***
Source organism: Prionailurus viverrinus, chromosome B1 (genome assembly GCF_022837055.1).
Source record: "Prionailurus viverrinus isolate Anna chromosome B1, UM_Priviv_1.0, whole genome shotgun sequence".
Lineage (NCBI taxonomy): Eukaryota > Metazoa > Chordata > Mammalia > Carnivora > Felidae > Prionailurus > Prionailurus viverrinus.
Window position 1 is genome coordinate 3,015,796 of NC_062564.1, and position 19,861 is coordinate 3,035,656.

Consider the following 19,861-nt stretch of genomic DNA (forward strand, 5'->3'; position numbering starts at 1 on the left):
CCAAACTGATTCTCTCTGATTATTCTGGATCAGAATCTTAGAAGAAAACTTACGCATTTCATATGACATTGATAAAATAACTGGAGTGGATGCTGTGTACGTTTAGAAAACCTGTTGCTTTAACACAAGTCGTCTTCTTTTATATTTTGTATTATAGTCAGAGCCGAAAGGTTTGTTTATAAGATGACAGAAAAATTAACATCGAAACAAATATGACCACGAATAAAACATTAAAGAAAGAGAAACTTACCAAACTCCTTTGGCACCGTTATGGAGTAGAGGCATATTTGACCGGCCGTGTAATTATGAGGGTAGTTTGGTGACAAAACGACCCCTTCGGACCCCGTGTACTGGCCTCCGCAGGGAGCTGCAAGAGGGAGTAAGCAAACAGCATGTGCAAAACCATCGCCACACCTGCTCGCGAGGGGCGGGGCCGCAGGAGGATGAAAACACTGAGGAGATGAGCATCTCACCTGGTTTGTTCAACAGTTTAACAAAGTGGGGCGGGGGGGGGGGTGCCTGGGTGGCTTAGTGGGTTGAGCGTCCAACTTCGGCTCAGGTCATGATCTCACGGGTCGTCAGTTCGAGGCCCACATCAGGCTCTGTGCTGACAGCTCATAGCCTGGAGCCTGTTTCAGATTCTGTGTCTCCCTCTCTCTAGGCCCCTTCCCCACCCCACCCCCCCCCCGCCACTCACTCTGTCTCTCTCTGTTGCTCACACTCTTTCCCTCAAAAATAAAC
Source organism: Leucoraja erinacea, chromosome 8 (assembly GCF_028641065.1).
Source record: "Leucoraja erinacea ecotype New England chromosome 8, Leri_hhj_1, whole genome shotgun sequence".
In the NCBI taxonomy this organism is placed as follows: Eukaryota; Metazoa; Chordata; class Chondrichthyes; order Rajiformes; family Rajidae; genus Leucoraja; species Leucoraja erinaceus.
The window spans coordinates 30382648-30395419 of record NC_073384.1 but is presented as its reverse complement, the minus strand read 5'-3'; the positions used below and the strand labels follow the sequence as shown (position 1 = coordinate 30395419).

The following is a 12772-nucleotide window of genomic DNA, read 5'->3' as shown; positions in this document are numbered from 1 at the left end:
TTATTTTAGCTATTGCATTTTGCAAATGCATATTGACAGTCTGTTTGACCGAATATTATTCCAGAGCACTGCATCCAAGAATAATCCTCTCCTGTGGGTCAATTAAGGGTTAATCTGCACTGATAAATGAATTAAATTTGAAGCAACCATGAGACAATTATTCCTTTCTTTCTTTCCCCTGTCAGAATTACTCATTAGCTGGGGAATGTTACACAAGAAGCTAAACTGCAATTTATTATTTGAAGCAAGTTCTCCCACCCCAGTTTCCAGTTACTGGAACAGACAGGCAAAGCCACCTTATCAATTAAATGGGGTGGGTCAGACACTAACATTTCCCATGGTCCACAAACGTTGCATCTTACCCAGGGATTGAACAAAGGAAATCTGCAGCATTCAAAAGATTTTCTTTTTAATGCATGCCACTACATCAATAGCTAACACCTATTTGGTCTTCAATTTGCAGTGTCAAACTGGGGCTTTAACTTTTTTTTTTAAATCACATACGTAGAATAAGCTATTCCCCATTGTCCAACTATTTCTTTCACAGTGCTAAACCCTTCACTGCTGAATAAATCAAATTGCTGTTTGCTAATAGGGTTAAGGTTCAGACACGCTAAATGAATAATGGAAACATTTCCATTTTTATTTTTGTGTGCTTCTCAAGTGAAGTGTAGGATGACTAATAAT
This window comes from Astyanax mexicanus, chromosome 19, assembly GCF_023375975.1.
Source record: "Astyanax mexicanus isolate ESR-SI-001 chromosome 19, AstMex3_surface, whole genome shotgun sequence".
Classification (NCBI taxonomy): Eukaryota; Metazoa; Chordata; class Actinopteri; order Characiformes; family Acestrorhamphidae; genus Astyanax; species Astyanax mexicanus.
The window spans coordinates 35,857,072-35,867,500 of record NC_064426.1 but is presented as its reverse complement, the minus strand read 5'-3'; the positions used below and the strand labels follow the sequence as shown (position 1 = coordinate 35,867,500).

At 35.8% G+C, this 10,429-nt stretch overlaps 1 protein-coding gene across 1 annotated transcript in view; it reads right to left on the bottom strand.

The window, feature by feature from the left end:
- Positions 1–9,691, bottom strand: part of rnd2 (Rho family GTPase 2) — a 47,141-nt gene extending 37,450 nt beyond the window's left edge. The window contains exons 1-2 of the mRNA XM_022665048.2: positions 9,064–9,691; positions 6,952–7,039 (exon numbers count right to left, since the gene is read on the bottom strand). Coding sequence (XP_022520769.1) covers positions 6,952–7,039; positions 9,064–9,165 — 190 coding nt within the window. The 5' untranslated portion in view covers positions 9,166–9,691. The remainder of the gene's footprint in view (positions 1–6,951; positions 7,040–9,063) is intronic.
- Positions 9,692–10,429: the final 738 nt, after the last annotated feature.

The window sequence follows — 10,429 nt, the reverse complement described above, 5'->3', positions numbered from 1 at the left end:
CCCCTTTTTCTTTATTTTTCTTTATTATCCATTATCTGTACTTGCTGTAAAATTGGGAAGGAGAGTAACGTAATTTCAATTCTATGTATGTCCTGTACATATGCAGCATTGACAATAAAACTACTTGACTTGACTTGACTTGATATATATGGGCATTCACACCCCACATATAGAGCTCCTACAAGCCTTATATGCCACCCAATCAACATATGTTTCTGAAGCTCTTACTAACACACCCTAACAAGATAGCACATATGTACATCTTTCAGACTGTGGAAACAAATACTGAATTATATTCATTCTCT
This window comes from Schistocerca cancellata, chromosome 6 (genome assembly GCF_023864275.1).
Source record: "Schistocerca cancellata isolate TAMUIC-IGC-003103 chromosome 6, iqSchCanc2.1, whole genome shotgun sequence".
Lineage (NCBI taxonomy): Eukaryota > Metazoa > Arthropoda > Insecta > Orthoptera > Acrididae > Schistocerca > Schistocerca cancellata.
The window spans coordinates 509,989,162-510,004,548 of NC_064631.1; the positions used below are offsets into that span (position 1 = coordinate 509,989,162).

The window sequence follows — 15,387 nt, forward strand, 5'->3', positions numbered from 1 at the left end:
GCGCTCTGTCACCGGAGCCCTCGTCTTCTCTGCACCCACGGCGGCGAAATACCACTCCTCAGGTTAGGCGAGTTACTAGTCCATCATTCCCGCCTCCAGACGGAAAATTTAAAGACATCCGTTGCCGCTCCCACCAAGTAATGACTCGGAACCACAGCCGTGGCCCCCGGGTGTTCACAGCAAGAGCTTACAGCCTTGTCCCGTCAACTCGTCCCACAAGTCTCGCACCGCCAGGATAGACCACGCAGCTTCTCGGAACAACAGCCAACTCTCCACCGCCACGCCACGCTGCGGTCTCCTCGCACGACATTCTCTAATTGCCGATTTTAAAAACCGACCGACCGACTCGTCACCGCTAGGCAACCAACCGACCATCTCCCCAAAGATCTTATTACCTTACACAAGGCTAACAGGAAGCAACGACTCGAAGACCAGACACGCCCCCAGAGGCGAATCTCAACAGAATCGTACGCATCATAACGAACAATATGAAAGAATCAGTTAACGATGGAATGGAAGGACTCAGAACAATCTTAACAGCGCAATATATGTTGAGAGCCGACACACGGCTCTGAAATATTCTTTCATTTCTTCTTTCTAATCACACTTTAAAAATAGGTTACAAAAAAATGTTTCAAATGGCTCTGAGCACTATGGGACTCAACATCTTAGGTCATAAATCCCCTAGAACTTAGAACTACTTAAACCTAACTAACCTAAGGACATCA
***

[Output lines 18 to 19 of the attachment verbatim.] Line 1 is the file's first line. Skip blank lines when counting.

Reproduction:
The window, feature by feature from the left end:
- Positions 1–9,691, bottom strand: part of rnd2 (Rho family GTPase 2) — a 47,141-nt gene extending 37,450 nt beyond the window's left edge. The window contains exons 1-2 of the mRNA XM_022665048.2: positions 9,064–9,691; positions 6,952–7,039 (exon numbers count right to left, since the gene is read on the bottom strand). Coding sequence (XP_022520769.1) covers positions 6,952–7,039; positions 9,064–9,165 — 190 coding nt within the window. The 5' untranslated portion in view covers positions 9,166–9,691. The remainder of the gene's footprint in view (positions 1–6,951; positions 7,040–9,063) is intronic.